How Sotheby’s Combined Stats with Stature to Find Online Success

    As Sotheby's has grown into an online marketplace, the company has much greater precision in terms of planning, pricing, and curating shows.
    Edouard Aubin (second from the left), Head of Luxury Goods Research at Morgan Stanley, Judy Liu (second from the right), Managing Director of Farfetch Greater China, and David Goodman (first from the right), chief marketing officer of Sotheby’s, spoke at the second panel on “The Top Risk Luxury Brands are Making Online,” moderated by Daniel Langer (first from the left), CEO of Équité. Courtesy photo of Sotheby’s
      Published   in Hard Luxury

    At the Sotheby’s x Jing Daily The Future of Luxury Conference in Hong Kong, on March 29th, I had the privilege of moderating a panel about one of my favorite subjects: why having a simple online presence isn’t enough for brands these days. But one of the panelists there, Sotheby's CMO David Goodman, made me reflect on just how important a complete digital strategy has become in luxury and how much change luxury brands are facing in today’s market.

    Established 275 years ago, Sotheby’s is one of the world’s most famous auction houses and has become synonymous with high-end luxury. They are known worldwide for curating luxury sales; when Sotheby’s decides to include an item in an auction, that item instantly becomes luxury, even if a potential buyer isn't familiar with its particular category. As an example, I went to the auction house’s fine wine auction after the conference and was introduced to wines I might never have otherwise considered.

    Sotheby’s distinguished and orderly presentation of brands and products, the use of timeless high-end décor, the discreet professionalism of the staff, and the hand-picked selection of beautiful objects — from jewelry to fine art — all underline how the auction house has mastered the art of creating a luxury experience. As someone who is frequently invited to luxury events around the world and advises top managers of luxury brands on best practices for luxury events, I still found myself impressed at how incredibly luxurious — yet accessible — the auction felt.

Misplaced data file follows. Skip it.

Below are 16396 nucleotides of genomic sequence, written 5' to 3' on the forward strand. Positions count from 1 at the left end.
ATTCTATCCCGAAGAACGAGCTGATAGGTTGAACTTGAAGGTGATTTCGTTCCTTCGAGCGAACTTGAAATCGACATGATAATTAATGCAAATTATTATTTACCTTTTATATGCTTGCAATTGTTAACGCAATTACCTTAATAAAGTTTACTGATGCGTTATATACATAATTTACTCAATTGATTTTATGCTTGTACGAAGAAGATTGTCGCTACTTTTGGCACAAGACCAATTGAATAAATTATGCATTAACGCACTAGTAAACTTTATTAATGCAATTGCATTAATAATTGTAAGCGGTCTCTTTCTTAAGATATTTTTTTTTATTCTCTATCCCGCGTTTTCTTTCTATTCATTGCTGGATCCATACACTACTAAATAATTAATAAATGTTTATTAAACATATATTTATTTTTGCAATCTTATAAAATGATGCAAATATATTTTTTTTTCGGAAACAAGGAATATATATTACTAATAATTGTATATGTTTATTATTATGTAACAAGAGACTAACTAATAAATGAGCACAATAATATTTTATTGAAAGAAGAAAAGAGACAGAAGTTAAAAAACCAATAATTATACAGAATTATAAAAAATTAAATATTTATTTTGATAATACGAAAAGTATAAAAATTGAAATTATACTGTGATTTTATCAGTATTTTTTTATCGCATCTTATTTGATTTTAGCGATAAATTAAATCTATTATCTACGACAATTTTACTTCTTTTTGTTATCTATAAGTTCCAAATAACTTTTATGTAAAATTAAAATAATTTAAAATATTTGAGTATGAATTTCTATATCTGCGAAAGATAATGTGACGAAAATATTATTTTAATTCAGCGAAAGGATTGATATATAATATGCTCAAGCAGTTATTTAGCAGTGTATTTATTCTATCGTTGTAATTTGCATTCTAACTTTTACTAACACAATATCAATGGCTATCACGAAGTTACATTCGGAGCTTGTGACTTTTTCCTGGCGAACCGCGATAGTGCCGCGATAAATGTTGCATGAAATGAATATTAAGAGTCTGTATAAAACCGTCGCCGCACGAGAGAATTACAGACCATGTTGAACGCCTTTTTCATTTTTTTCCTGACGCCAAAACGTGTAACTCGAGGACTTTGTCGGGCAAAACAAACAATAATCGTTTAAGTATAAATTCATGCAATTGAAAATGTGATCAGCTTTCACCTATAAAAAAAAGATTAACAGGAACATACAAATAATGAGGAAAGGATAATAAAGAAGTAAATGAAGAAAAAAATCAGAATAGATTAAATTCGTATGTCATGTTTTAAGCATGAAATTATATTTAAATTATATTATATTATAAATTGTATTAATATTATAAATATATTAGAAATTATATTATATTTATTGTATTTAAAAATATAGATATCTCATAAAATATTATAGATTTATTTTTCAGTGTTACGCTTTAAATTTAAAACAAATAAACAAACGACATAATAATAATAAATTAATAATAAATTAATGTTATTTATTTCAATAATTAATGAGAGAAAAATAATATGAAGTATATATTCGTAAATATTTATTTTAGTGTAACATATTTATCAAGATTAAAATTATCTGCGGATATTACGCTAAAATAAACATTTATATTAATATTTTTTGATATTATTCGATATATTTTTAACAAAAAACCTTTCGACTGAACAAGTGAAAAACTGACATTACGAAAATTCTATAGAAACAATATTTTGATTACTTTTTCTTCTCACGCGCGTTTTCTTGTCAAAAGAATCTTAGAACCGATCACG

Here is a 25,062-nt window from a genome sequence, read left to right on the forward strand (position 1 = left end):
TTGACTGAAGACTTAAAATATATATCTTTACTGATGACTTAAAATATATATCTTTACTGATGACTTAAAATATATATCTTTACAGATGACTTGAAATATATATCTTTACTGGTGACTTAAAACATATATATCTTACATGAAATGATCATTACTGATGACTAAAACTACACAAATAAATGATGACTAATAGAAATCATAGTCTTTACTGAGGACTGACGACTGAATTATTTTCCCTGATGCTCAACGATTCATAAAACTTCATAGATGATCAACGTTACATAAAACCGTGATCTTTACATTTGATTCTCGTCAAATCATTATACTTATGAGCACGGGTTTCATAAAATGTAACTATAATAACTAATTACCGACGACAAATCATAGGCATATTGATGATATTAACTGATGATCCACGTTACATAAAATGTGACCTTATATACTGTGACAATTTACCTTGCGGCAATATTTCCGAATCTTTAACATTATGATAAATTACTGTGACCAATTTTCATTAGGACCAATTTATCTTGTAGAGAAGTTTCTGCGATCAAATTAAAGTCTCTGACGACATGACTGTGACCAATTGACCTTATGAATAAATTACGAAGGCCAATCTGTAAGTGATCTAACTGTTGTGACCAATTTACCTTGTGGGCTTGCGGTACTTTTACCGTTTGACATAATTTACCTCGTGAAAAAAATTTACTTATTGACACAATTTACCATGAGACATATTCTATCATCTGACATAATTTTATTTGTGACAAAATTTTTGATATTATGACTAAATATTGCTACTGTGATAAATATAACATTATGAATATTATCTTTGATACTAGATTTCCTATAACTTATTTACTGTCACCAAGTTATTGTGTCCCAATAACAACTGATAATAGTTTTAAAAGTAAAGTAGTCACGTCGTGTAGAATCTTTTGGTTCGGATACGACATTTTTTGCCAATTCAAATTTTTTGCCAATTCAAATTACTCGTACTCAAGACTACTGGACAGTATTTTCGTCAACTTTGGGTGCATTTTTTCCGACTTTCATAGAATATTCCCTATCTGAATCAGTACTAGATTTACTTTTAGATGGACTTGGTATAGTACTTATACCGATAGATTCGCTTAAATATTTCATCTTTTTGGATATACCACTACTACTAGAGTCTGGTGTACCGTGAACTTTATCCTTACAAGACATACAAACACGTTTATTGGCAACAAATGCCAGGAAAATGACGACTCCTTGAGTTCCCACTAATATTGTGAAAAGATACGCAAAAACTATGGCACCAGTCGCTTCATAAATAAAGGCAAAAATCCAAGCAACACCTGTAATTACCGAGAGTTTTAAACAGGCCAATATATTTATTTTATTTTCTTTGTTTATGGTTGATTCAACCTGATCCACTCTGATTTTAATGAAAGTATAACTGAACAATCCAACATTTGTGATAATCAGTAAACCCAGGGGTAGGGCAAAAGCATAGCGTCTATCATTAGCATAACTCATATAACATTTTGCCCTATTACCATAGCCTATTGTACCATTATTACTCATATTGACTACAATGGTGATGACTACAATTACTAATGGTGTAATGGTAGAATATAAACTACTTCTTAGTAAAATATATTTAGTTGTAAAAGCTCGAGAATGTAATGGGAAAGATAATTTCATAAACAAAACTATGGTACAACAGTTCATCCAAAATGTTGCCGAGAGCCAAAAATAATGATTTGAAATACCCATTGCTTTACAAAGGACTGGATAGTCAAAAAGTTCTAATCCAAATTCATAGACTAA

But what really surprised me was the extent to which Sotheby’s has transformed itself into a digital powerhouse. David made an interesting point during our discussion: Almost all luxury discoveries begin online today. And although the physical auction still allows bidders to get inspired and to immerse themselves in the objects, a significant amount of bidding is now done online. As Sotheby's has grown into an online marketplace, the company has much greater precision in terms of planning, pricing, and curating shows. Operating with data that follows the customer journey across all touchpoints takes the guesswork out of decision-making, or what David described as using “data versus anecdotes.”

    The use of machine learning, pattern recognition, and AI helps the company identify hidden luxury drivers — a point I have been passionate about in my own luxury research. Data analytics revealed, for instance, that paintings featuring red and blue achieve higher prices than paintings with other color schemes. This data allows for much higher precision in terms of curating luxury, pricing it, and creating a digitized experience that the customer can enjoy. While Swiss watch companies struggle to sell new watches online and even lose consumers to resellers that have a larger digital footprint than the brands, David confirmed that, on the Sotheby’s website, all luxury categories sell equally. That’s because their brand has become known for always offering highly-curated, quality shows across all categories.

    What can luxury brands learn from Sotheby’s digital focus? Data-driven luxury management is an enabler. It reveals deep insights that would remain otherwise hidden and allows for more precise, more creative, and dramatically better customer services. Sotheby’s can measure reactions to curated content, and optimize without losing time.

    Like it or not, consumer journeys start online. So not having a powerful, highly-sophisticated CRM that begins at the first contact with a customer means neglecting that first digital impression. Without the start of a customer relationship, there will be no sales. It’s that simple. And once the relationship starts, rigorous data-management can help to identify when to interact and which content to use.

    Because this data allows businesses to create more relevant content, it also helps brands feel more authentic, which is a precondition to buying for millennials and Generation Zers in China. Both David and I concluded at the end of our panel that the future of luxury is not about online versus offline. In the future, both will be fully integrated. But to achieve success, every aspect of luxury brands will need to be fully digitized.

    Daniel Langer is CEO of the luxury, lifestyle and consumer brand strategy firm Équité. He consults some of the leading luxury brands in the world, is the author of several luxury management books, a regular keynote speaker, and holds management seminars in Europe, the USA, and Asia. Follow @drlanger

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